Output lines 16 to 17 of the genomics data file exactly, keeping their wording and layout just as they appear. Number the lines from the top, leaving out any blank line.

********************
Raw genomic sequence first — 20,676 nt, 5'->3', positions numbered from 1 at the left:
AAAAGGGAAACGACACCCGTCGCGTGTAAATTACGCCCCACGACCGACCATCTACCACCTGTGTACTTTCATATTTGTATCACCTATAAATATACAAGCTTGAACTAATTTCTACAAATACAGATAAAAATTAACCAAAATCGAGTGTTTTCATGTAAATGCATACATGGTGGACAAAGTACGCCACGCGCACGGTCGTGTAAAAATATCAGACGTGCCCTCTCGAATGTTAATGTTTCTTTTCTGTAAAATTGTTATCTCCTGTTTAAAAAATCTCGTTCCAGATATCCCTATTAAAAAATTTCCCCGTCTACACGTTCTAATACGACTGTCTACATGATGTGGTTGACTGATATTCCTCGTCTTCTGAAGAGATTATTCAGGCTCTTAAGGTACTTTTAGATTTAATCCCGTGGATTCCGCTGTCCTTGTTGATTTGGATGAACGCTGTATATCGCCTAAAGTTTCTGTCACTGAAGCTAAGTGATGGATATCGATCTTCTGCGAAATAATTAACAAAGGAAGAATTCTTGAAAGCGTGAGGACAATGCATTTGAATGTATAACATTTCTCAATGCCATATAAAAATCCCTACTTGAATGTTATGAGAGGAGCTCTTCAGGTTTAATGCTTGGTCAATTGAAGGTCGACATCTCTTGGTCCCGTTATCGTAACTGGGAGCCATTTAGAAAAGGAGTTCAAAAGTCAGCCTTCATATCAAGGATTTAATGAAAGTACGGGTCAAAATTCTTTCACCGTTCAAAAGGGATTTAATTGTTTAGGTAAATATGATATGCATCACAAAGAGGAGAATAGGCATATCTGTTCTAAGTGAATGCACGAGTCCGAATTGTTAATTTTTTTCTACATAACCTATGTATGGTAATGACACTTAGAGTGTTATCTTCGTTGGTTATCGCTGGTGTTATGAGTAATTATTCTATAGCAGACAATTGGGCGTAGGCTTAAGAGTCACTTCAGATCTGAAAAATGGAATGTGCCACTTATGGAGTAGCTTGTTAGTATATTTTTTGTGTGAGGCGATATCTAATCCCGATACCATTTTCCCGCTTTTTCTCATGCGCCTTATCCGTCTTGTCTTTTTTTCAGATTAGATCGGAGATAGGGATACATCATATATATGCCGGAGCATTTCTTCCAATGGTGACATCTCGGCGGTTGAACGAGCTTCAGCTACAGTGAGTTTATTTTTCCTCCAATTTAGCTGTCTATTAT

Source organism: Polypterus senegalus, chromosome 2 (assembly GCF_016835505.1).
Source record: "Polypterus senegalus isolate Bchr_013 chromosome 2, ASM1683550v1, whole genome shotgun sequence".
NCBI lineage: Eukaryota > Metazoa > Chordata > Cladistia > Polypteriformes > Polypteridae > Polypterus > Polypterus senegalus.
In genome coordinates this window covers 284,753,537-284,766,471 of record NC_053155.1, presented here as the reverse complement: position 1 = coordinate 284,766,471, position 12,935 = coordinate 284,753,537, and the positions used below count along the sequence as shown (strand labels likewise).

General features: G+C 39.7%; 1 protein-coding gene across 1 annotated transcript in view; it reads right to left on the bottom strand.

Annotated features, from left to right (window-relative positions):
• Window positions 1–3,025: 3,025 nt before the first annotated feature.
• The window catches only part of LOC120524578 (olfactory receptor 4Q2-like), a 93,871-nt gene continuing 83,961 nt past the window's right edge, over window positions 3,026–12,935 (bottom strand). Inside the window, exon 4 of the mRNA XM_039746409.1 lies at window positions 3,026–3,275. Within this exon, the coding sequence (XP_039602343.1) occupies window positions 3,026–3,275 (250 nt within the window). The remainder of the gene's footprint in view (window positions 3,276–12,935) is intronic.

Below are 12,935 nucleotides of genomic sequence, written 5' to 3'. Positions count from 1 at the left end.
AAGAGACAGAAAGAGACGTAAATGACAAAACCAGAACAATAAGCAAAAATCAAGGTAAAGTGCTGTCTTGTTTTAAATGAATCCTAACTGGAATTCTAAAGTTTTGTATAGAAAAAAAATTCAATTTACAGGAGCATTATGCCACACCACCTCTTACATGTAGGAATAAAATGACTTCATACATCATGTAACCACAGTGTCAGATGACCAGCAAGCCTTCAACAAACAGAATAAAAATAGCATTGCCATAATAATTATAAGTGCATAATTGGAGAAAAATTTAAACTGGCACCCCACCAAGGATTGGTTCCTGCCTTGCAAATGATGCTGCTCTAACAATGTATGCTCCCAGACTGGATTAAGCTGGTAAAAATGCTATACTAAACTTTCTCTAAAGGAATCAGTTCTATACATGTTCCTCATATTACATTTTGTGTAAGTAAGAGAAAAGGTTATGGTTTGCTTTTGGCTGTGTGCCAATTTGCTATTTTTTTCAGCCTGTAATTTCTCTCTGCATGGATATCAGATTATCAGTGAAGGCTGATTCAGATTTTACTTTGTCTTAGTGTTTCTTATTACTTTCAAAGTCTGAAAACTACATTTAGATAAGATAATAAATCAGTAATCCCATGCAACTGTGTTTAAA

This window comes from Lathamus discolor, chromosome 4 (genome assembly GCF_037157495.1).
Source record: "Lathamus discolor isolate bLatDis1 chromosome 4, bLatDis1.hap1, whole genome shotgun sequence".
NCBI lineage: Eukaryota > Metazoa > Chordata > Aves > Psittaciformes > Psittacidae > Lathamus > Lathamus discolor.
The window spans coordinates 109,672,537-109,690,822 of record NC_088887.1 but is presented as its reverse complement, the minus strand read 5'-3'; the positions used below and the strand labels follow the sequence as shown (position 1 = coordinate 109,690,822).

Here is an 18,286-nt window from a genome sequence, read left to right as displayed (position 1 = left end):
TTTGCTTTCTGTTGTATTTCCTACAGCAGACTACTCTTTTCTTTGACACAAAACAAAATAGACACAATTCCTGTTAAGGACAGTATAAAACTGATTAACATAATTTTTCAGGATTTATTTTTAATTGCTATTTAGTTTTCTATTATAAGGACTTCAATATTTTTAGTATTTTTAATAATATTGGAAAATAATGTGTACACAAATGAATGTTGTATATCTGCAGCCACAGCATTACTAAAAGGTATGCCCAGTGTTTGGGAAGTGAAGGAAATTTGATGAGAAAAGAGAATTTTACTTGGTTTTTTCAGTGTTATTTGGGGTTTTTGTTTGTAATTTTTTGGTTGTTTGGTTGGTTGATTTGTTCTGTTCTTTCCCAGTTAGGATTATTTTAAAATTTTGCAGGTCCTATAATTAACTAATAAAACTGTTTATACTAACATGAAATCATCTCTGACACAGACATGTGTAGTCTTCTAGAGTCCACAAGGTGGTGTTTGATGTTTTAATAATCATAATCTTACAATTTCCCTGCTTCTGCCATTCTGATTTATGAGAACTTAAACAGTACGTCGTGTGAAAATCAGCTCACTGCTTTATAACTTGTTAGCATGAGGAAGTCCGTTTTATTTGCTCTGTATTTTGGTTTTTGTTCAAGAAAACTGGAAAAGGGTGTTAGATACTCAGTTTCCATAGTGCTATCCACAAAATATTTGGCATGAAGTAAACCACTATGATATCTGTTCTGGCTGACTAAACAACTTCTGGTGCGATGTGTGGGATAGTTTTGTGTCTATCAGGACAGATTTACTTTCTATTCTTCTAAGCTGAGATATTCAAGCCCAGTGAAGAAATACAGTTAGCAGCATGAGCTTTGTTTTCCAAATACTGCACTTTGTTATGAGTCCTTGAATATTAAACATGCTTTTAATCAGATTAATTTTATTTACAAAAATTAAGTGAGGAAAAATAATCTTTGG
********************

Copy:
The window spans coordinates 109,672,537-109,690,822 of record NC_088887.1 but is presented as its reverse complement, the minus strand read 5'-3'; the positions used below and the strand labels follow the sequence as shown (position 1 = coordinate 109,690,822).

Here is an 18,286-nt window from a genome sequence, read left to right as displayed (position 1 = left end):